That day we read Douglass aloud, each taking a paragraph and standing up when the words resonated. Charlene stood up and recited:

“The blessings you rejoice in today are not common. – The rich heritage of justice, freedom, prosperity and independence, bequeathed by your fathers, is shared by you, not by me. The sunlight that brought you life and healing, brought me scratches and death. This fourth [of] July is yours, not mine. You can rejoice, I must cry. Dragging a man in chains into the great illuminated temple of liberty, and inviting him to join you in joyous hymns, was inhuman mockery and sacrilegious irony.

Charlene pointed out Douglass’ use of “you” and “your”. Rose said Douglass understands what it’s like to be close to something you want, like freedom or prosperity – so close it almost taunts you. The beauty of aspirations and the possibility of success compound our difficulties, Malik explained. “Does that mean to be American? ” He asked. “I never thought of it that way. Getting robbed, being beaten, then being confronted with the truth that for others it is freedom, they feel free while we feel… beaten?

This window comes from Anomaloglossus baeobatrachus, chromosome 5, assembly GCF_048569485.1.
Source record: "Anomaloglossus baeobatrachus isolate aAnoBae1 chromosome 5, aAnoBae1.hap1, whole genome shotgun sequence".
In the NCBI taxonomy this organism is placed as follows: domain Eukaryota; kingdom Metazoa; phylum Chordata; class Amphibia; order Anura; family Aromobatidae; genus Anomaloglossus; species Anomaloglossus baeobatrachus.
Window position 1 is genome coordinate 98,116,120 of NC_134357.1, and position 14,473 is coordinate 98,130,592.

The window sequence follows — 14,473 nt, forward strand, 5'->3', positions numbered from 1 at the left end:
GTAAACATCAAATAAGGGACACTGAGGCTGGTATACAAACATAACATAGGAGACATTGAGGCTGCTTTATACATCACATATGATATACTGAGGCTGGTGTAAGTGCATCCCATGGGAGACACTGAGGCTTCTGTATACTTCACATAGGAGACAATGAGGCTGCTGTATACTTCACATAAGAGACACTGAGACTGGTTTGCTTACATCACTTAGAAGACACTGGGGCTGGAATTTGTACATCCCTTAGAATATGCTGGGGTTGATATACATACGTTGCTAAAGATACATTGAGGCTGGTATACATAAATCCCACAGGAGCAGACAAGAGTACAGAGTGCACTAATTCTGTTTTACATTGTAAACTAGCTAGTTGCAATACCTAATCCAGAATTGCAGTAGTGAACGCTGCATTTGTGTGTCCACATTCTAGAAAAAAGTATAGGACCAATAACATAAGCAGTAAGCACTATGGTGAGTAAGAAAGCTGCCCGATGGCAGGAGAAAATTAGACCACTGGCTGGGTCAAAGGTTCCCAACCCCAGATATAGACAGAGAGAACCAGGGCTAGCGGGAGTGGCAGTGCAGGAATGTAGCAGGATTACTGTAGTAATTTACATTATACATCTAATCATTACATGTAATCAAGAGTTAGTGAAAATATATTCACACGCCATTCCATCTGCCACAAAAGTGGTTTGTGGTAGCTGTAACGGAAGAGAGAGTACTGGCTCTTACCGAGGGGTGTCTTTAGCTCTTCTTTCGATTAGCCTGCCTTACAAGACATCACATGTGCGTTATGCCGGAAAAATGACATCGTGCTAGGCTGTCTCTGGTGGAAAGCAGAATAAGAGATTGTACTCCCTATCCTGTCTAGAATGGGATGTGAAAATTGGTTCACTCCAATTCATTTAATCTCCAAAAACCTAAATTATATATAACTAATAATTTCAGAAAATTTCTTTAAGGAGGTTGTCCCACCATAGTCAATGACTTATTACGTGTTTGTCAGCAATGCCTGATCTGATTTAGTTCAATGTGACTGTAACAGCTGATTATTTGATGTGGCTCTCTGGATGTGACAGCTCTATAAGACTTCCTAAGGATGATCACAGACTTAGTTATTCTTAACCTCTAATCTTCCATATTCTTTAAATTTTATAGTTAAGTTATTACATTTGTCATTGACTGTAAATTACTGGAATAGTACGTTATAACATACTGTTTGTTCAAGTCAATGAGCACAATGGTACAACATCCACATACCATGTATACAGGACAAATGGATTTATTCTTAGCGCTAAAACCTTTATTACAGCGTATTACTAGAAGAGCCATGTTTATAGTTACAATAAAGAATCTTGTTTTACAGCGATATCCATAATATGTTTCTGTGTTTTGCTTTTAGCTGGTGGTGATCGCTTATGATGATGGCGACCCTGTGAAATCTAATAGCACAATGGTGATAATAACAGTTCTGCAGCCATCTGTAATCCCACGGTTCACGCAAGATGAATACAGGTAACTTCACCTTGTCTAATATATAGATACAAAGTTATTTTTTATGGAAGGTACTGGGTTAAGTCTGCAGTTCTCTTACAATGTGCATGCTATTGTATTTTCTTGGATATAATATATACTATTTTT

“I don’t think that’s entirely true,” Jamal replied, pointing to Douglass’s admiration for parts of America’s founding, citing how he called the declaration of independence “The link in the chain of your nation’s destiny… The principles contained in this instrument are saving principles. Respect these principles, be faithful to them at all times, in all places, against all enemies, and at any cost. Douglass wants us to stick to the principles of the Declaration, Freedom and Equality. “He shows us how to really celebrate – no, ‘celebrate’ is not the right word – how to keep July 4th,” Jamal said. “We think about what we’re meant to be.”

“Professor Tweel,” Charlene looked up at Jamal and the class, explaining that she wanted to read Douglass aloud every year on July 4th – and we, as a class, made a pact to do just that. Douglass knew how difficult it is to see freedom so up close and not be able to make it your own, she said. He also knew that this country will only be strong and noble if we stick to its ideals and point it out again and again when we all fail.

This July 4th, I will honor our class pact made years earlier and participate in a national ritual that can contain disappointment, admonition, hope and purpose. I will recite the Declaration of Independence, and I will recite Douglass “What the slave is on July 4th?” “ I will proudly remember the voices of the students in my class who struggle with America’s reality and still hold fast to its promise. My students taught me to keep the Fourth, to celebrate and love an imperfect country.

The names of the students have been changed.

Dr Tamara Mann Tweel is the Director of the Civic Initiatives Program at Teagle Foundation. She is the co-founder of Civic spirit and member of the Kogod Research Center of the Shalom Hartman Institute of North America.